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Nick Saul

8 April 2013 | Email This Post Email This Post | Print This Post Print This Post

The activist and president of Community Food Centres Canada Nick Saul discusses food insecurity, poverty and his new book (co-written with Andrea Curtis) The Stop: How the Fight for Good Food Transformed a Community and Inspired a Movement (Random House, 2013), with Joseph Planta.


The Stop: How the Fight for Good Food Transformed a Community and Inspired a Movement by Nick Saul and Andrea Curtis (Random House, 2013).

Click to buy this book from Amazon.ca: The Stop


Text of introduction by Joseph Planta:

I am Planta: On the Line, in Vancouver at TheCommentary.ca.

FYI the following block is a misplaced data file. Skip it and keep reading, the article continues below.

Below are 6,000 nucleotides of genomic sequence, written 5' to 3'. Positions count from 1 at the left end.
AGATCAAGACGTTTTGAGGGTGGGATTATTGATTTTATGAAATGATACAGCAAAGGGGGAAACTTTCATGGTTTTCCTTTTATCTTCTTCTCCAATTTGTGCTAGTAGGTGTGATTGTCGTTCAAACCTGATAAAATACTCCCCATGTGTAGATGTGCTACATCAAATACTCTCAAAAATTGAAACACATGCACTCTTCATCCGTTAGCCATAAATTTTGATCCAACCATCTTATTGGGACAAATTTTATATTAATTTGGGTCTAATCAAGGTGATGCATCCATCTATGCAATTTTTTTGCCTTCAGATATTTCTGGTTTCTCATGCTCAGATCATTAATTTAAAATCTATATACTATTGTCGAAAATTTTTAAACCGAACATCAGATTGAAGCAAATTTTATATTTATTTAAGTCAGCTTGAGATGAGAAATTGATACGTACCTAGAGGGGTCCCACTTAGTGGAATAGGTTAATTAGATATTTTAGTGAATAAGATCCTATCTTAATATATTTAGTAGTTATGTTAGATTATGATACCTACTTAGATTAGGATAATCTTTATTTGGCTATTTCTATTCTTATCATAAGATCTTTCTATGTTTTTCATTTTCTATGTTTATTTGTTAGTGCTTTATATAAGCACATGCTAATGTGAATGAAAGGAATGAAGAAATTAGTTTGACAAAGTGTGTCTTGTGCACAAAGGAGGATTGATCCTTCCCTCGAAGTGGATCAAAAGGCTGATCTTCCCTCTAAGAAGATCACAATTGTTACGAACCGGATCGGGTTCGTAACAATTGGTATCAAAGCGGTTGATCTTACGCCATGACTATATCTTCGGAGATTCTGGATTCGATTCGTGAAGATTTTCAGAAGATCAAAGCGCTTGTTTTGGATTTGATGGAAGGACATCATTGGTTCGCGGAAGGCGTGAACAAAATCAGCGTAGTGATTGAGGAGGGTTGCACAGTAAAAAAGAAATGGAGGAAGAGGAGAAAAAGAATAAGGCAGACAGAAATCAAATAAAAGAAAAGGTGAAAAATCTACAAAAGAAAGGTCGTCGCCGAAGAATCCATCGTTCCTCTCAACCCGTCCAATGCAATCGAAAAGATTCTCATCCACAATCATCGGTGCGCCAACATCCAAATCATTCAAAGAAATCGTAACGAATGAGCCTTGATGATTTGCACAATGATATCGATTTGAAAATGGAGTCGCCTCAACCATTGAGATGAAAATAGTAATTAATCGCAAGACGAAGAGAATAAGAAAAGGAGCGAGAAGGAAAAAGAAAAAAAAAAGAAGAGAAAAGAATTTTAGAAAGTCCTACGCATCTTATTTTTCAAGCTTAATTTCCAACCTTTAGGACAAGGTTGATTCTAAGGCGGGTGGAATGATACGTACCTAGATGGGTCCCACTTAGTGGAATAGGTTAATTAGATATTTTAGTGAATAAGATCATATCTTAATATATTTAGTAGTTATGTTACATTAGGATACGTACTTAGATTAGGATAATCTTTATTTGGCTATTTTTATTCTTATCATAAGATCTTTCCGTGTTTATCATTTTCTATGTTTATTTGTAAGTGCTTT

We’ll talk food now with my guest Nick Saul. I’ll ask him about food security, food insecurity, food banks, poverty and more. He’s an activist and the founding president of Community Food Centres Canada and the author of a new book, The Stop: How the Fight for Good Food Transformed a Community and Inspired a Movement. The Stop was a food bank in a Toronto neighbourhood, and Mr. Saul helped transform it into a community kitchen and garden, a farmer’s market, as well as providing food hampers and drop-in meals. It’s a fascinating story, and I’ll get him to tell us about this new project that wants to replicate the development of food centres like The Stop across the country. We take food for granted, and despite the wealth of our cities, there are millions of Canadians going hungry and getting sick because of a lack of access to healthy food, and close to a million Canadians use food banks. Nick Saul’s experience suggests change is possible. He’s written this book with Andrea Curtis. Visit www.cfccanada.ca for more information. Nick Saul was the executive director of The Stop Community Food Centre in Toronto from 1998 to 2012. He has received many awards including the Jane Jacobs Prize and the Queen’s Jubilee Medal. This book is published by Random House. Please welcome to the Planta: On the Line program in Vancouver today, Nick Saul; Mr. Saul, good morning.

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